KEYC - Preparing For An Operating Room Emergency

Preparing For An Operating Room Emergency

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FAIRMONT, Minn. -

There's always a risk with any surgery, no matter how small.

To prepare for those rare complications when a patient is under anesthesia, operating room staff are training how to handle those life or death situations.

In the operating room...

Mayo Clinic Health System Fairmont Surgical Services Nurse Manager Ryan Schmidtke said, "Most of our cases are safe, healthy, elective patients."

But sometimes, a procedure can go from normal into dangerous territory.

Mayo Clinic Health System Fairmont CRN Anesthetist Matt Jewett said, "Something unexpected. It's something that if it happens has the potential to have negative outcomes."

To prepare for these rare occurrences, 15 staff members who work or assist in the OR at Mayo Clinic Health System Fairmont are running through simulations when a patient is under anesthesia.

Schmidtke said, "This provides them that real life training where it's not a patient, so if we do make that mistake, we're not affecting patient care."

Members of the Mayo Clinic Simulation Department facilitated the training, covering three types of anesthesia OR emergencies: Cardiac arrest, mass hemorrhage and difficult airway.

Jewett said, "It's essential that we have practice doing them so that in the real situation, it's not the first time for us."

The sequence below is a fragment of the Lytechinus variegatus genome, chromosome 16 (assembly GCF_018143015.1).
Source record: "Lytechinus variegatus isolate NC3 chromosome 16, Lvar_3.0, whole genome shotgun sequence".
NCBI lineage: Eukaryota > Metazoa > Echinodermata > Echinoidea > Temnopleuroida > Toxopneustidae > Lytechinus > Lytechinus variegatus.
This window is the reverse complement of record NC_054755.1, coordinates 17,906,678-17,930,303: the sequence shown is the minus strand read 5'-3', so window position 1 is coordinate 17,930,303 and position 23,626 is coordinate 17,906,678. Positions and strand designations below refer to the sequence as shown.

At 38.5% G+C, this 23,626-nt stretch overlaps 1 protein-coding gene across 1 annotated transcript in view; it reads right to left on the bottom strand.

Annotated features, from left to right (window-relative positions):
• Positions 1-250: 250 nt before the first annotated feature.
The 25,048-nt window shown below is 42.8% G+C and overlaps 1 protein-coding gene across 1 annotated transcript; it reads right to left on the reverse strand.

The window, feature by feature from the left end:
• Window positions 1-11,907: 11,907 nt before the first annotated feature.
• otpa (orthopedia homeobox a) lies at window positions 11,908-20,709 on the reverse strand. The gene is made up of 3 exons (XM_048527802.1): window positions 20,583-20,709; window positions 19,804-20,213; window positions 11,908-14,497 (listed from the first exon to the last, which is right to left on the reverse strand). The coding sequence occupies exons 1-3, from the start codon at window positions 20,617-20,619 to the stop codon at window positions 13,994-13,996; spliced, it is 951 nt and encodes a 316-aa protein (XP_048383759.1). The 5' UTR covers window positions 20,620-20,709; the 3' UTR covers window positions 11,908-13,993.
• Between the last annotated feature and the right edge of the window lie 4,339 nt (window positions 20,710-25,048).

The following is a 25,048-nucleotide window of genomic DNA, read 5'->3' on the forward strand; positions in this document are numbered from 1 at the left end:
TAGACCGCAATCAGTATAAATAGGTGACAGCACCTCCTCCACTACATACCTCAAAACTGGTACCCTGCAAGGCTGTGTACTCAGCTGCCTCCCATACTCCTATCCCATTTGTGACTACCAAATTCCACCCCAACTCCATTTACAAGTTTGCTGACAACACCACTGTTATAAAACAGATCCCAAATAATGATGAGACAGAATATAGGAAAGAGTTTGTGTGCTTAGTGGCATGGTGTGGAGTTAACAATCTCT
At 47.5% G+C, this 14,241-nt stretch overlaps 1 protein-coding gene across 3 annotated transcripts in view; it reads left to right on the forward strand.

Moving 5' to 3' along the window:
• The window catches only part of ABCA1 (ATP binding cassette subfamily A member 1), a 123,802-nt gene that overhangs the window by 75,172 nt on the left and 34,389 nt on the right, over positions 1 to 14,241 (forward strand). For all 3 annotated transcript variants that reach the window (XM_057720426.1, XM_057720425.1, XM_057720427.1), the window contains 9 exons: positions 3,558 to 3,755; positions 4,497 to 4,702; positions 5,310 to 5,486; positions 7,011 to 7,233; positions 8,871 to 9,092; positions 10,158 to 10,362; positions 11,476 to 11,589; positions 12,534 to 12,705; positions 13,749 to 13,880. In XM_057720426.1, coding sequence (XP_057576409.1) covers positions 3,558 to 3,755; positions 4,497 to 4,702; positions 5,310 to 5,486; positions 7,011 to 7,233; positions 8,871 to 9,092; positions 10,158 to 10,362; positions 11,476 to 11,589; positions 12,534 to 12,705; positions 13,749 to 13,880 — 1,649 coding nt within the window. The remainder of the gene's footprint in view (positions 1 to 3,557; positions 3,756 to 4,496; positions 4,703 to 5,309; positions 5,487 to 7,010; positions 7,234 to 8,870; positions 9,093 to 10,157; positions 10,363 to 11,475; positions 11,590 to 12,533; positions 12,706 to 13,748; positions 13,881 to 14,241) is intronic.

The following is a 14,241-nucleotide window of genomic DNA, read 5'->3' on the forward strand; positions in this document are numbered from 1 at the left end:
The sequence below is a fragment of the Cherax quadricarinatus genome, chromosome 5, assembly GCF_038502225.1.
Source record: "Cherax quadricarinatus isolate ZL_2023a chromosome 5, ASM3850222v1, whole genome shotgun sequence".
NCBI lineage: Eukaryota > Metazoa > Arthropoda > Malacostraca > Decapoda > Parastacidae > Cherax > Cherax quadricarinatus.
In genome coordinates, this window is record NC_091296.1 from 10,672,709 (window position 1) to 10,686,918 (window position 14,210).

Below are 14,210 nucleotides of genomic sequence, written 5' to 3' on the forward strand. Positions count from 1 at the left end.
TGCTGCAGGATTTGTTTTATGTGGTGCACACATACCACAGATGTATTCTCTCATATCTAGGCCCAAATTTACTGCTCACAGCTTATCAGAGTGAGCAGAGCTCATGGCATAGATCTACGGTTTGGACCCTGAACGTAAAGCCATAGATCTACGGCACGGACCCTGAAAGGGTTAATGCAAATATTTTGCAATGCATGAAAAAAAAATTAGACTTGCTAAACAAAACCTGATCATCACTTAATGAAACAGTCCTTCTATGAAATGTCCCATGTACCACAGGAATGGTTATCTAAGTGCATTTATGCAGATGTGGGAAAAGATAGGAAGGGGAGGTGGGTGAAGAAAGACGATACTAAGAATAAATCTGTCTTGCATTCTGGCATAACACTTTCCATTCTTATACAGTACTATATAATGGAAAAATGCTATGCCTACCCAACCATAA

The training has been in the works since early this year, helping to provide staff with the experience and feedback that can be a lifesaver in those critical moments.

Schmidtke said, "Learning from that and talking as a group as to what could be have done differently. Did we follow our policies, processes and procedures, was there anything else we could do to support."

Building a set of skills, no matter the operation, the OR can't do without.

Jewett said, "The teamwork, the ability to interact with our co–workers is going to be top notch because of this training."

To help make this training possible for Fairmont's staff, employees from Rochester helped to cover their duties.

It's helpful to make sure the quality of care in rural areas meets the need of patients. 

Jewett said, "In the rural setting, without extra hands and help, that we have the ability to take care of these things that we can take care of patients here in Fairmont, and I think it's a benefit to us as staff and it's a benefit to the community as well."

--KEYC News 12

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